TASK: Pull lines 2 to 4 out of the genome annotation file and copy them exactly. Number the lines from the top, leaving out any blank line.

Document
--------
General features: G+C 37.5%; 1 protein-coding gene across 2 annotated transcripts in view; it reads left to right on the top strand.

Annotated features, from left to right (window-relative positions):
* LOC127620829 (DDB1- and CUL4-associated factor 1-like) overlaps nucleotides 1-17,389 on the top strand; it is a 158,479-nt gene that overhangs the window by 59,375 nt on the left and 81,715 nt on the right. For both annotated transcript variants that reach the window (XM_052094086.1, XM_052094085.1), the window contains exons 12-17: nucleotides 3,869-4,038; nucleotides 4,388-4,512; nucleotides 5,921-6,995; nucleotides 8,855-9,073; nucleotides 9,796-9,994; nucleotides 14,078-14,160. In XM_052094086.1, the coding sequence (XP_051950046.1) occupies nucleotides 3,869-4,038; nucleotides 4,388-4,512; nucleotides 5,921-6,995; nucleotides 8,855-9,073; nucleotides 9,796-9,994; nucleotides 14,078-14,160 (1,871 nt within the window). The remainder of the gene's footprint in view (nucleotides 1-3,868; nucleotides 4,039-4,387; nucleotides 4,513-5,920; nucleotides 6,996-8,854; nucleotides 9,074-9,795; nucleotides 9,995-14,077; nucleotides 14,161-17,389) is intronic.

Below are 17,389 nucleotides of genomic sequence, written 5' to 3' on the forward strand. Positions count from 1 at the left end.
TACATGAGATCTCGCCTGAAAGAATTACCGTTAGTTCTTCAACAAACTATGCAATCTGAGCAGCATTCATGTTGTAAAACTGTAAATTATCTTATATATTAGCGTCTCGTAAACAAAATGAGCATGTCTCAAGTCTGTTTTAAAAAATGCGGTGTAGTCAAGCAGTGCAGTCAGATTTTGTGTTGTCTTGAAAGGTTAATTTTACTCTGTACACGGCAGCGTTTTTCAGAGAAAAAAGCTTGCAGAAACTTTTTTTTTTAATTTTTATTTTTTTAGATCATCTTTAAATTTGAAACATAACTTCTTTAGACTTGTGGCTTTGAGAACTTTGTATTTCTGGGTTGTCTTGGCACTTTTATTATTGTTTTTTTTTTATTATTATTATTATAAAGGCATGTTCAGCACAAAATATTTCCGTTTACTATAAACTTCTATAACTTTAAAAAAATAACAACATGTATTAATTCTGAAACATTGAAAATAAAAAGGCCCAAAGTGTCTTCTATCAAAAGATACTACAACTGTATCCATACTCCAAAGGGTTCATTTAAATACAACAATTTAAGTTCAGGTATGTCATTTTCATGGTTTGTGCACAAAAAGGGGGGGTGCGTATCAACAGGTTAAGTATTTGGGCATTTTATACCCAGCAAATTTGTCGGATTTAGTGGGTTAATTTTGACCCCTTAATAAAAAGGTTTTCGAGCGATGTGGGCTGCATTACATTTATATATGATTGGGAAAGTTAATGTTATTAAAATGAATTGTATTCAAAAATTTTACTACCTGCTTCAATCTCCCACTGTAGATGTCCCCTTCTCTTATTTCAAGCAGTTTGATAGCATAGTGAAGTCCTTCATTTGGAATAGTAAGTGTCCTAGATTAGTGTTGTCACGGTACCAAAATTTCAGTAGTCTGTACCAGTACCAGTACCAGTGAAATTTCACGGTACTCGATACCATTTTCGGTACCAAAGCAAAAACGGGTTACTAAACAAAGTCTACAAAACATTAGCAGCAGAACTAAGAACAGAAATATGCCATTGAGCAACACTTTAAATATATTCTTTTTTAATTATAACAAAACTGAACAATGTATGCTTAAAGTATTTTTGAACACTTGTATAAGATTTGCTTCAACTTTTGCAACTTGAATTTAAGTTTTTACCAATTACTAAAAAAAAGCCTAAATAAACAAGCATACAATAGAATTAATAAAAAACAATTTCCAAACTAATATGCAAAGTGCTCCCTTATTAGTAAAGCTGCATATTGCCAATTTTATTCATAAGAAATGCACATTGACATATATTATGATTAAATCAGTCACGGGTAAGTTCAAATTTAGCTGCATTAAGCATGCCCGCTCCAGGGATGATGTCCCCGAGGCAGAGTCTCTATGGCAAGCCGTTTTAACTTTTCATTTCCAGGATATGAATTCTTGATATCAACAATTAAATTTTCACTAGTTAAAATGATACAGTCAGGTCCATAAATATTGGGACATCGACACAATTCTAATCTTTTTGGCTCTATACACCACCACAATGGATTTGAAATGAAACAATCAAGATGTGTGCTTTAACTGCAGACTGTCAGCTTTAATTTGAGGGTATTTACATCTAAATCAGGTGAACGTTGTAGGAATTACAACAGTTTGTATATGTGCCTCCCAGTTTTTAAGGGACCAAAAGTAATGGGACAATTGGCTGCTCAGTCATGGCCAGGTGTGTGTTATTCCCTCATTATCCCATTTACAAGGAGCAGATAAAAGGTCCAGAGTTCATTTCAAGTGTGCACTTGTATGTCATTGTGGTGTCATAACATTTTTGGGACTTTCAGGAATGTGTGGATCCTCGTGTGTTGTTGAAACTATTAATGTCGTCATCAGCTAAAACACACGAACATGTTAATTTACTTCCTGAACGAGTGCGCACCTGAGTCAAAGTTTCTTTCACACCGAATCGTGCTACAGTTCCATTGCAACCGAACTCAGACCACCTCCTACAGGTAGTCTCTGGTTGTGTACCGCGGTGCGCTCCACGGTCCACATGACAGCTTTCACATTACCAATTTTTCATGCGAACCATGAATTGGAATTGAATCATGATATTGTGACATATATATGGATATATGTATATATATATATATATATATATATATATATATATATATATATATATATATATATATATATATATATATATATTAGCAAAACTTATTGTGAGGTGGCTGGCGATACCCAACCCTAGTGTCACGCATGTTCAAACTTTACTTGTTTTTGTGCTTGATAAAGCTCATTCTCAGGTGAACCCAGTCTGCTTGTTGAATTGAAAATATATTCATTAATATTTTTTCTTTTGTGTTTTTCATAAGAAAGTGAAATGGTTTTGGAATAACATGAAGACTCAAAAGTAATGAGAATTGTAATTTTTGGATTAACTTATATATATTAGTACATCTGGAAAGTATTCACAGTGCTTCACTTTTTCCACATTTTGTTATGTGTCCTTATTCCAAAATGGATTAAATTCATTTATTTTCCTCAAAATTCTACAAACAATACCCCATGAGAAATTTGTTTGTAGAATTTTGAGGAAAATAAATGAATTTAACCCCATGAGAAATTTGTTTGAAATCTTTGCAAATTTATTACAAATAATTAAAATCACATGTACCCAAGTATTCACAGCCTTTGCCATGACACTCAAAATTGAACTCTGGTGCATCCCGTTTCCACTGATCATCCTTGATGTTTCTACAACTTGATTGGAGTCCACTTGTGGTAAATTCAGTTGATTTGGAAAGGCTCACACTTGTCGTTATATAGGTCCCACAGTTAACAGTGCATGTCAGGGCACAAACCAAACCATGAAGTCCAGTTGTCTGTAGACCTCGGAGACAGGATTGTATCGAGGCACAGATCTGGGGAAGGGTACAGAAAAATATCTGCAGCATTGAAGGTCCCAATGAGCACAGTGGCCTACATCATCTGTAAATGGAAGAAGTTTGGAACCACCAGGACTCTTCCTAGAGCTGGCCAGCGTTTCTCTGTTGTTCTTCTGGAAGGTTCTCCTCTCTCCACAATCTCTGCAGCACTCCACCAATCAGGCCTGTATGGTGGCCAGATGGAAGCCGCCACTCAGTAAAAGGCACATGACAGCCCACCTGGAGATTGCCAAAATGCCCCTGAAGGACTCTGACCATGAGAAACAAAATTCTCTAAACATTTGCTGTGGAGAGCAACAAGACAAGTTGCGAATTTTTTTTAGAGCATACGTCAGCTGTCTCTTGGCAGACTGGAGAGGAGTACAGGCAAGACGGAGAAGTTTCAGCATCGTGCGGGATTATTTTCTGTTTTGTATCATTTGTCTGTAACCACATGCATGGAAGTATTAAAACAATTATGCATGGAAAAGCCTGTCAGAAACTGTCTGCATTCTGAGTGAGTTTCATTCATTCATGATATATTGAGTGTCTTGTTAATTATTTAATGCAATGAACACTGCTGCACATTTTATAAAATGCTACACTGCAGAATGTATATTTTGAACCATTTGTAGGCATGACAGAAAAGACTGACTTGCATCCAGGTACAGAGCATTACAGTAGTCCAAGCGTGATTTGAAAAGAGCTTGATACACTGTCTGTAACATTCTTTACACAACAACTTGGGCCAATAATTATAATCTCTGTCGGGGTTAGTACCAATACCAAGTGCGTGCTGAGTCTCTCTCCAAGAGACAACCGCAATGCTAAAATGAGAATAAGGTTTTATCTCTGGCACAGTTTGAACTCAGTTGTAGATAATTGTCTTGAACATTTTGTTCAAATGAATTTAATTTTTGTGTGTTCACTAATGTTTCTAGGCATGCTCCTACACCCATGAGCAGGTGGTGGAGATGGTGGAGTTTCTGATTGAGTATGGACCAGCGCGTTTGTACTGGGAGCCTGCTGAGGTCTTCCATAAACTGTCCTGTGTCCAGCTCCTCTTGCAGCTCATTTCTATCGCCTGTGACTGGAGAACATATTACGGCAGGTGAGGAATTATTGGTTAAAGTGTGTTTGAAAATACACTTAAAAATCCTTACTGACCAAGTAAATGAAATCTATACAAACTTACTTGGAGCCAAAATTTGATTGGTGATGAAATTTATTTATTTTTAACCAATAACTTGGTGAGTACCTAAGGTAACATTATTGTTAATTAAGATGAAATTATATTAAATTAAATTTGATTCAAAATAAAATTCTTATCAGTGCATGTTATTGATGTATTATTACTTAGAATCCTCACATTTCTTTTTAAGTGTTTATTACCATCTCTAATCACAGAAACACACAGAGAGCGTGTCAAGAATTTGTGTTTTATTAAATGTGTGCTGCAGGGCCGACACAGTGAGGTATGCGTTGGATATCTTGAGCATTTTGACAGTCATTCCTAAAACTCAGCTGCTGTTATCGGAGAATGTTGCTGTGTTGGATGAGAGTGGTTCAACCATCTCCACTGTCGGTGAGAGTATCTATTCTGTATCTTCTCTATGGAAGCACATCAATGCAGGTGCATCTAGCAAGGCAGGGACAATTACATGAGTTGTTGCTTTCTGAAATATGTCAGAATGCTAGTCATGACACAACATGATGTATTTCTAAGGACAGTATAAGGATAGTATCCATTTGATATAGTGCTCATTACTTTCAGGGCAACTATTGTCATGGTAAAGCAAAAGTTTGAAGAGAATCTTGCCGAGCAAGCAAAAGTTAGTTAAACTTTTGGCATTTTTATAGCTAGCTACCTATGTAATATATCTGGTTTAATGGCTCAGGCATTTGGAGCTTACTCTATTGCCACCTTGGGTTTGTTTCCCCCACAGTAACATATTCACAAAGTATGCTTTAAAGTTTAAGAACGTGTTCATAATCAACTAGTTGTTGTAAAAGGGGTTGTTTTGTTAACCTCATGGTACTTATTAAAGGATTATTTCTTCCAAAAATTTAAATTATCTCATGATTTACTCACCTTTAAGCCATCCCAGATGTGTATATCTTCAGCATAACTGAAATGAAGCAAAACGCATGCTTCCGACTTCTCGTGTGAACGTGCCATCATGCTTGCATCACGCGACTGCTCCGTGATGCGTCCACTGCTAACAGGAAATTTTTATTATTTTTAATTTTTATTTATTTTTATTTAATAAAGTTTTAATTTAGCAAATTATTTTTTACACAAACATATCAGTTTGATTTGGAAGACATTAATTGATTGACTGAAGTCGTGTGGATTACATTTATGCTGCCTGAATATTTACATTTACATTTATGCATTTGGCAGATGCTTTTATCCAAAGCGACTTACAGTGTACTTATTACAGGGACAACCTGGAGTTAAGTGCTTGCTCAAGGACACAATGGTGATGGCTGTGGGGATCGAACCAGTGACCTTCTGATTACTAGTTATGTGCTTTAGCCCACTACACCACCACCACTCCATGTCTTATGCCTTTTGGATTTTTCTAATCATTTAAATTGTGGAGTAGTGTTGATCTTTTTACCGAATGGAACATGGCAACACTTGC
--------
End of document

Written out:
Annotated features, from left to right (window-relative positions):
* LOC127620829 (DDB1- and CUL4-associated factor 1-like) overlaps nucleotides 1-17,389 on the top strand; it is a 158,479-nt gene that overhangs the window by 59,375 nt on the left and 81,715 nt on the right. For both annotated transcript variants that reach the window (XM_052094086.1, XM_052094085.1), the window contains exons 12-17: nucleotides 3,869-4,038; nucleotides 4,388-4,512; nucleotides 5,921-6,995; nucleotides 8,855-9,073; nucleotides 9,796-9,994; nucleotides 14,078-14,160. In XM_052094086.1, the coding sequence (XP_051950046.1) occupies nucleotides 3,869-4,038; nucleotides 4,388-4,512; nucleotides 5,921-6,995; nucleotides 8,855-9,073; nucleotides 9,796-9,994; nucleotides 14,078-14,160 (1,871 nt within the window). The remainder of the gene's footprint in view (nucleotides 1-3,868; nucleotides 4,039-4,387; nucleotides 4,513-5,920; nucleotides 6,996-8,854; nucleotides 9,074-9,795; nucleotides 9,995-14,077; nucleotides 14,161-17,389) is intronic.

Below are 17,389 nucleotides of genomic sequence, written 5' to 3' on the forward strand. Positions count from 1 at the left end.